Or, in other words, even though we have every reason not to negotiate with an unstable regime that cannot meet commitments, we’re willing to try in hope that it could work. That makes sense, albeit with reservations expressed below.

Olmert explained, "The current Palestinian leadership is not a terrorist leadership. [Abbas] and Prime Minister Salam Fayyad are committed to all the agreements signed with Israel, and I believe that they want to move ahead together with us…."

Olmert chose his words carefully. Abbas and Fayyad want peace and would like to keep their agreements. But he would find it hard to provide any more names to that list. Most Fatah leaders don’t think that way. And even those who “want” to advance probably cannot and will not do so. They may not personally promote terrorism but do little to stop it, even failing to curb the extremism of official PA-controlled media which they could easily do.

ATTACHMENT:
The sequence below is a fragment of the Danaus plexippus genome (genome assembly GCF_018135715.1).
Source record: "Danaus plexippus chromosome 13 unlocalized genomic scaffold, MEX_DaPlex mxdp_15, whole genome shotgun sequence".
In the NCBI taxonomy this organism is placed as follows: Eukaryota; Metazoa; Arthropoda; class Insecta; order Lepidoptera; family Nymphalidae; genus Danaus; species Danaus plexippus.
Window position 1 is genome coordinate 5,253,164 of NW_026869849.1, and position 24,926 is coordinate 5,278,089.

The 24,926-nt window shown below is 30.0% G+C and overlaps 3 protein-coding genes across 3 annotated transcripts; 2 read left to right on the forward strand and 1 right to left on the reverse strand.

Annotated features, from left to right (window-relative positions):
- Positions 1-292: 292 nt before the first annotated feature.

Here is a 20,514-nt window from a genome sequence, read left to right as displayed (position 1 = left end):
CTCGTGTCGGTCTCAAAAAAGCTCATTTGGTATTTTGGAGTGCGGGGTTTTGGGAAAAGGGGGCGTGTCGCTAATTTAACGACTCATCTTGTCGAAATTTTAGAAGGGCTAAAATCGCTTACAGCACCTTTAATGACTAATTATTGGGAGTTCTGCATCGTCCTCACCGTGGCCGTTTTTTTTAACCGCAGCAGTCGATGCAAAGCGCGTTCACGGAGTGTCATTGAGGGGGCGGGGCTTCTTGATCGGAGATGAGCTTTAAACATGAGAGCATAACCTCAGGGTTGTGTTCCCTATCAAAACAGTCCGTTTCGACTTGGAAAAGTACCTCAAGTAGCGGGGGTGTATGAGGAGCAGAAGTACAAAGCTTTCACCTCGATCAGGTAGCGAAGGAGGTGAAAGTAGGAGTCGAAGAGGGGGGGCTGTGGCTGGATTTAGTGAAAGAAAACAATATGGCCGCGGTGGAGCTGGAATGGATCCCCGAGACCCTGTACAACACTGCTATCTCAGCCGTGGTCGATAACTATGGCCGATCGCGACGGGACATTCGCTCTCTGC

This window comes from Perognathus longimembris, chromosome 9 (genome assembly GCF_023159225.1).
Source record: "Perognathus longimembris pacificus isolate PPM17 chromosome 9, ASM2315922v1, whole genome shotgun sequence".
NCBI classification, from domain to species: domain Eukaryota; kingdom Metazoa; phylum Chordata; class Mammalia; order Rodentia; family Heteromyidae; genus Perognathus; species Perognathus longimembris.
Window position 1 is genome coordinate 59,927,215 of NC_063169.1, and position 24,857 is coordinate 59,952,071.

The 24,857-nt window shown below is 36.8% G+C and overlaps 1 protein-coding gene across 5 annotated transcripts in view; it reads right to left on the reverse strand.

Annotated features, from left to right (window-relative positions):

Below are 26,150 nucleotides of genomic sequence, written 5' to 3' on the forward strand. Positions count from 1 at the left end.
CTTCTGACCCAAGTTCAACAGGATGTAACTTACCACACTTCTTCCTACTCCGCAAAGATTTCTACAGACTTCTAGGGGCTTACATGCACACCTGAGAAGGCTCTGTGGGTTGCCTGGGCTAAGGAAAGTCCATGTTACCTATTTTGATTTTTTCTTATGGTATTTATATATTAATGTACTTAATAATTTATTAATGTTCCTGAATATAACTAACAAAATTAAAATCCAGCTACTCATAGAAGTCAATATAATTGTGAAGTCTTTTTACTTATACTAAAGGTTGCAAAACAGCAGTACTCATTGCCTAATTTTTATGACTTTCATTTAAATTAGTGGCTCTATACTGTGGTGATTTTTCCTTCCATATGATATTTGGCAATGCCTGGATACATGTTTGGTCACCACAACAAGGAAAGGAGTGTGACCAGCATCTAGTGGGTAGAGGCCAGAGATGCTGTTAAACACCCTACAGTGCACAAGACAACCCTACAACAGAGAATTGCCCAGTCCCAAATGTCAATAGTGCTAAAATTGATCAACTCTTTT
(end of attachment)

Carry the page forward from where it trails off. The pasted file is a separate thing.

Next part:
Is it worth trying talks? Yes. Aside from showing the world Israel’s peaceful intentions there might be small successes. The level of conflict could be lowered, PA-Fatah preserved, international help obtained, Arab states brought into deeper engagement.

Yet in almost all this discussion, debate, international policymaking, and media coverage there is a missing element. There’s lots of talk about what Palestinians want, and what Israel might or should give, in negotiations. But there is virtually nothing said about what Israel should get for running these risks and making these concessions as well as the unfortunate likelihood of not getting much in return.